liv: cast iron sign showing etiolated couple drinking tea together (argument)
[personal profile] liv
There is a big kerfuffle / imbroglio going on regarding a woman who was harassed at Readercon. Readercon decided to make an exception to their written policy and apply a reduced penalty to the harasser. Then the internet exploded, as the internet does.

Lots of people who know nothing about the situation have decided to extrapolate from Valentine's original, measured account of the bad behaviour she had to deal with that the accused must in fact be an evil horrible predatory monster, and indeed are reporting bad stuff he supposedly did that goes way beyond the original account, as if it were established fact. A few people who know nothing about the situation have decided that really, continuing to follow someone around and touch her after explicitly being told this attention was unwanted isn't that bad after all, and maybe he was just a bit of a nerd and didn't understand social cues very well.

And some people do know at least something about the situation. It seems like this guy is rather well connected within SF fandom. There's a prevalent assumption that this is why he got off comparatively lightly. But some people are having to deal with the fact that pretty serious allegations have been made against someone they consider a friend, and not only that, but while the original reported behaviour was at very least rude, the internet has collectively decided to assume the absolute worst possible interpretation of the facts, and then make up new facts to line up with that worst interpretation.

I know nothing about the situation either. I know none of the people involved and I don't want to make the same mistake I'm complaining about here of imposing my judgement on the situation based on my own fears and being too credulous about internet rumours. I hesitated as to whether I should even link to the original posts recounting the incident and Readercon's decision, but I decided that going back to the source would be less rumour-mongering than making vague allusions and leaving curious people to poke around among all the internet opinions being presented as facts.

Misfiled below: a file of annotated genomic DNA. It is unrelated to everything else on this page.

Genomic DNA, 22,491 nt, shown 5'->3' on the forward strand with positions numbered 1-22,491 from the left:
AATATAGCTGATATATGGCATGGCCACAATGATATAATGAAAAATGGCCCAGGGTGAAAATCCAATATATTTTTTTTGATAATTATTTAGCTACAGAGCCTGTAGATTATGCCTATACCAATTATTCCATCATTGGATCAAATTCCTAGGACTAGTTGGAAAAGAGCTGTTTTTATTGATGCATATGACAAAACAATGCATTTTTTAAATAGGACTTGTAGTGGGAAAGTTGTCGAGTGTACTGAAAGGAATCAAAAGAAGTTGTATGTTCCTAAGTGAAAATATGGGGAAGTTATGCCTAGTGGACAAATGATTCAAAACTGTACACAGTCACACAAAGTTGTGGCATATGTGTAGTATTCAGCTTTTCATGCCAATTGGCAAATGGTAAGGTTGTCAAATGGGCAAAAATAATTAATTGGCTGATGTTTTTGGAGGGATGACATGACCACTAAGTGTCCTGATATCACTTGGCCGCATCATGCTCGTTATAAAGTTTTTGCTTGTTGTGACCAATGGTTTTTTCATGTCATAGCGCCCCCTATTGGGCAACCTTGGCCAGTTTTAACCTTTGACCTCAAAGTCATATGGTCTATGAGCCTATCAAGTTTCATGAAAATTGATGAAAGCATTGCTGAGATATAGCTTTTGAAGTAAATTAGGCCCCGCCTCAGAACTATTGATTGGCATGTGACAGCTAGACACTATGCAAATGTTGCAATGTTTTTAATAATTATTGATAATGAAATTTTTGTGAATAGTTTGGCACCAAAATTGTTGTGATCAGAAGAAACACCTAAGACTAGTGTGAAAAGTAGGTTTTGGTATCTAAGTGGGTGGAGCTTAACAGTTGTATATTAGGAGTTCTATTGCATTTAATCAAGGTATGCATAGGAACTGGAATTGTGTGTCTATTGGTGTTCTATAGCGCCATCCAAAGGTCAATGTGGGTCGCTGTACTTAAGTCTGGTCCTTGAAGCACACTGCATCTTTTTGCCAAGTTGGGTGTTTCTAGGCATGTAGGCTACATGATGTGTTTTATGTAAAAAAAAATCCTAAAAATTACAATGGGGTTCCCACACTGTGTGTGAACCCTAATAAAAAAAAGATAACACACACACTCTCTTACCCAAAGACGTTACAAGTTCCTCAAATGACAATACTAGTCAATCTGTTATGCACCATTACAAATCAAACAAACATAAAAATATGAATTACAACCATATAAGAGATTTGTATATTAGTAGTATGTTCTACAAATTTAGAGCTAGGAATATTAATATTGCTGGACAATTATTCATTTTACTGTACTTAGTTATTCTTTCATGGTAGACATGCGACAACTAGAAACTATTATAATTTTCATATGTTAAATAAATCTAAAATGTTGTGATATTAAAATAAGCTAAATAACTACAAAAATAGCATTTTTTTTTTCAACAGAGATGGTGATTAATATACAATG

What I do want to do is link to some interesting meta about how this controversy has played out, because I think it's generally applicable to similar situations. Which do in fact keep happening, because members of close-knit social groups do sometimes harass people, and every time it happens the same discussions play out. And when the social group is largely internet-based, extra dimensions of awfulness come into play.

  • [ profile] xiphias talks about accusations being made against a friend, as well as discussing a bit how the principle of not spreading malicious gossip balances with the importance of protecting one's community from actually harmful people.
  • [personal profile] redbird talks about Friendship [and] boundaries.
  • [ profile] ann_leckie directly addresses some of the it can't be that bad reactions that typically come up in these situations.
  • [ profile] rose_lemberg utterly demolishes the internet diagnosis subset of that utterly, depressingly typical response.

    Side-note on the last, though this is edging close to the unfounded speculation I want to avoid: the "maybe he's just a bit Aspie" non-excuse came up relatively late in the discussion. It seems like everybody who actually knows this particular guy, those who are monstering him and those who are defending him, agree that he is charming and "nice" and highly socially competent. Of course, he could be charming and neuro-atypical at the same time. But that's not the point; when people say "but maybe he's Apsie" they don't really mean that in a medical sense, they mean that the person is socially awkward and visibly weird. There's a problem here. Geek culture is (in many ways justly) proud of being welcoming to people who are socially awkward, whether that is because they are on the austism spectrum or because of their upbringing and personality and whatever other reasons. However, if someone who is socially awkward also doesn't respect other people's boundaries, making an amateur diagnosis of Asperger's syndrome to excuse that person is totally unhelpful. For all the reasons [ profile] rose_lemberg outlines.

    Also, people who do in fact make genuine mistakes through being socially awkward very much want to defend environments where people will be reasonably forgiving of such mistakes. Blaming awkwardness on inborn neurological traits can be one way to gain more understanding, but is dangerous because it leads to stereotyping of autistic and austism-spectrum folk. Also, there's a big difference between missing social cues and ignoring other people's preferences and boundaries; some people who themselves would never do the latter can be unwilling to see any rudeness by anyone else as deliberate.